In addition to controlling dissolved oxygen, carbon dioxide levels and pH in aquaponics, it is also essential to control the accumulation of solids in the RAS system as fine suspended particles can adhere to gills, cause abrasion and respiratory distress and increase susceptibility to disease (Yildiz et al. 2017). More relevant, the particulate organic matter (POM) must be quickly and effectively removed from RAS systems, or else excessive heterotrophic growth will cause almost all unit processes to fail. RAS feeding rates must be carefully managed to minimize solids loading on the system (e.g. avoid over-feeding and minimize feeding costs). The biophysical properties of feed – particle size, nutrient content, digestibility, sensory appeal, density and settling rate – determine ingestion and assimilation rates, which in turn have an impact on solids build-up and thus water quality. Although water quality is frequently studied in the context of nutrient cycling (see Chap.  9), it is also important to obtain a better understanding of the composition of microbial communities and changes in these based on feed composition, particulate loading and how this influences the growth of heterotrophic and autotrophic bacterial communities.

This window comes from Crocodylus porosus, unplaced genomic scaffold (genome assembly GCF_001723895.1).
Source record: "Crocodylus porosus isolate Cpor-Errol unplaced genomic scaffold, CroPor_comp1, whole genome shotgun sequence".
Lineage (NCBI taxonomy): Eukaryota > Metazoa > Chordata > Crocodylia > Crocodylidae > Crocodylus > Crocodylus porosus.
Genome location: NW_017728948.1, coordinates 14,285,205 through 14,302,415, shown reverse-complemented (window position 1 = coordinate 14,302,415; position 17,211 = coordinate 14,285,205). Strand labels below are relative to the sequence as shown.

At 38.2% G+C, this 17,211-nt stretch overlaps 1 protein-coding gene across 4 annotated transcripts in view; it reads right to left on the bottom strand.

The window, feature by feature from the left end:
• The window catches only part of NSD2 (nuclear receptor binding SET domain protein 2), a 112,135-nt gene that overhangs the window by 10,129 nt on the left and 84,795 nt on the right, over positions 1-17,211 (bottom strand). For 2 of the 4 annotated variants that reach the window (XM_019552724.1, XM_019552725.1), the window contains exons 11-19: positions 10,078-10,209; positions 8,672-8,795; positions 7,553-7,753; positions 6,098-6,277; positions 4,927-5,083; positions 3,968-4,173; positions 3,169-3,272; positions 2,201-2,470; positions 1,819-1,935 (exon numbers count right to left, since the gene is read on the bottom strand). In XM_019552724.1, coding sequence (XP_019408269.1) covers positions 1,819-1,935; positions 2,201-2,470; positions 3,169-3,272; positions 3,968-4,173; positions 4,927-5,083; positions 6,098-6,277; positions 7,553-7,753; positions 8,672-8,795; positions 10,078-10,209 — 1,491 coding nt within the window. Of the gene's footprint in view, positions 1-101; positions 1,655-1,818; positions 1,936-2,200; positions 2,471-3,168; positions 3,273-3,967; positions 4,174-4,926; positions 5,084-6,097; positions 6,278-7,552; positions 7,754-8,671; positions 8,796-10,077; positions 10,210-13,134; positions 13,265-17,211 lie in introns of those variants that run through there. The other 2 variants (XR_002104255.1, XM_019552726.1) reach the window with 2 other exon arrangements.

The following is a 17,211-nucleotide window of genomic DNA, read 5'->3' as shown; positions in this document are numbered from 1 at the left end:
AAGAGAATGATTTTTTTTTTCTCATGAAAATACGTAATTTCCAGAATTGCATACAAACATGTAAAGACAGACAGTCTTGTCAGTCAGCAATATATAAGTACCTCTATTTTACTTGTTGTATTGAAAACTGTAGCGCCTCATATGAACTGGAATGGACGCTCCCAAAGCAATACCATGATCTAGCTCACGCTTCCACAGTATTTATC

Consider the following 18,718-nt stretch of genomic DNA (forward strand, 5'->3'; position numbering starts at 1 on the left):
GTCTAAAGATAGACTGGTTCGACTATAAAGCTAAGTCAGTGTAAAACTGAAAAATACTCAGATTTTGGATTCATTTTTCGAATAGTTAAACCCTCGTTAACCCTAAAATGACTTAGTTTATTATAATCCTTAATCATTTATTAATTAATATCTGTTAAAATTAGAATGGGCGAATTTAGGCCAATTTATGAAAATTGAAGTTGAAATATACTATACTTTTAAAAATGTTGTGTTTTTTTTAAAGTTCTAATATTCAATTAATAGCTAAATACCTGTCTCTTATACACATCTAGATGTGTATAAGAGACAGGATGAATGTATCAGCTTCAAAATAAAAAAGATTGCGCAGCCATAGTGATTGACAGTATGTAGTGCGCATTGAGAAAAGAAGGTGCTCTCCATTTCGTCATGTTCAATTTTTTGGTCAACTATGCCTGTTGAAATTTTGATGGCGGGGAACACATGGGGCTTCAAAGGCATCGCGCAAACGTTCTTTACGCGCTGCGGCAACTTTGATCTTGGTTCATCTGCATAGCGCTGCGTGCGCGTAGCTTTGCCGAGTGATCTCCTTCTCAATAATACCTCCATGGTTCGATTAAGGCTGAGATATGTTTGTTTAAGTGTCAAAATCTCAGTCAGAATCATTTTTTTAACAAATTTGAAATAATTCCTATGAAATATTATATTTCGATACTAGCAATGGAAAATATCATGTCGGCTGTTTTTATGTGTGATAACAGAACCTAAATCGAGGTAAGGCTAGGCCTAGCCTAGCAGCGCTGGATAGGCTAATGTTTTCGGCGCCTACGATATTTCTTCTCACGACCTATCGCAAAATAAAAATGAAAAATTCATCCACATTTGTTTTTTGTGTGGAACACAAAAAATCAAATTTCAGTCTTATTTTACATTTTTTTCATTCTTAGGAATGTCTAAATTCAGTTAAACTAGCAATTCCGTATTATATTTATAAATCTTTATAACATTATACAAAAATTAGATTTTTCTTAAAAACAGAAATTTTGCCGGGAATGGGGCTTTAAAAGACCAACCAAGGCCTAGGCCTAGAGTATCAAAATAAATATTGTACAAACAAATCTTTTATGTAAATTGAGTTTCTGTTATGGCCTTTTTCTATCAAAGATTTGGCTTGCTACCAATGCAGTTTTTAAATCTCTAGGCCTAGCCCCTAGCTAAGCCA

Various features of RAS system designs have been developed specifically to deal with solids (Timmons and Ebeling 2013); see also review: (Vilbergsson et al. 2016b). For instance, some biofilters function to keep substantial portions of wastes suspended in order to facilitate degradation, whilst others mechanically filter through screens or granular media. Still others rely on sedimentation to simply collect and remove sludge. However, such methods are not particularly effective at recovering nutrients within the sludge and making it bioavailable for plant use. Historically, this sludge has been handled in bioreactors for its methanogenic value or dewatered to be used as fertilizer for soil-based crops, but various newer designs have attempted to improve recovery for use in the hydroponic component. Improving recovery of this sludge is an important area of investigation given that a significant portion of the essential macro- and micronutrients required for plant growth are bound to the particulate organic matter, which, if discarded, is lost from the system. By adding an additional sludge recycling loop to aquaponics system, solid wastes can be converted into dissolved nutrients for reuse by plants rather than being discarded (Goddek et al. 2018). Digesters or remineralizing bioreactors are one way of accomplishing this, however one of the key areas that is currently under-developed includes knowledge of how microbial communities within these sludge digesters can be enhanced (e.g. through addition of microbes) or better utilized (e.g. through better engineered design of linked reactors) to recover nutrients into bioavailable forms for plants. Even though the actual microbial communities within sludge digesters have not been well researched for aquaponics, there is considerable literature on the microbiota of sludge digesters for sewage and animal wastes in agriculture, including fish effluent, that can provide further insight into ideal designs for sludge recovery in aquaponics system. Current research on the incorporation of sludge into aquaponics system involves remineralization in digesters situated between the RAS and hydroponic unit (Goddek et al. 2016a, 2018). Within aerobic or anaerobic bioreactors, environmental conditions that are favourable for waste degradation can effectively break down this sludge into bioavailable nutrients, which can subsequently be delivered to hydroponics system without the presence of soil (Monsees et al. 2017). Many one-loop aquaponics system already include aerobic (Rakocy et al. 2004) and anaerobic (Yogev et al. 2016) digesters to transform nutrients that are trapped in the fish sludge and make them bioavailable for plants. The ability to decouple these has a number of advantages that are further discussed in Chap.  8 and appears to lead to higher growth rates (Goddek and Vermeulen 2018). However, despite the many advances, the actual technology to accomplish this remains challenging. For example, some heterotrophic denitrifying bacteria cultured in anoxic or even aerobic conditions with sludge from RAS will use nitrate as an electron receptor and oxidized carbon sources for energy, while storing excess P as polyphosphate along with divalent metal ions such as Ca+2 or Cu+2. When stressed at alkaline pH, these bacteria degrade polyphosphate and release orthophosphate, which is the necessary form for assimilation of phosphate by plants (Van Rijn et al. 2006). Inserting remineralization bioreactor units, such as those in Goddek et al. (2018), could provide a way to better recover P for hydroponics. Similar methods have, for instance, been used with trout sludge from a RAS that were treated for nitrate and P content in excess of allowable disposal limits (Goddek et al. 2015). However, the microbial communities involved in these processes are sensitive to culture conditions such as C:N ratios, oxygenation, metal ions and pH, so nitrites and other noxious intermediates can accumulate. Despite a vast literature on digesters of various organic wastes, primarily anaerobic for biogas production (Ibrahim et al. 2016), there is far less research on treating RAS wastes (Van Rijn 2013), and in the case of aquaponics system, even less available research about the relationship between nutrient bioavailability and crop growth in hydroponics system (Möller and Müller 2012). At this time, more studies of RAS sludge bioreactors could provide important insights into culture conditions for microbial populations that produce favourable results, for instance, on P recovery, and its introduction into hydroponics units.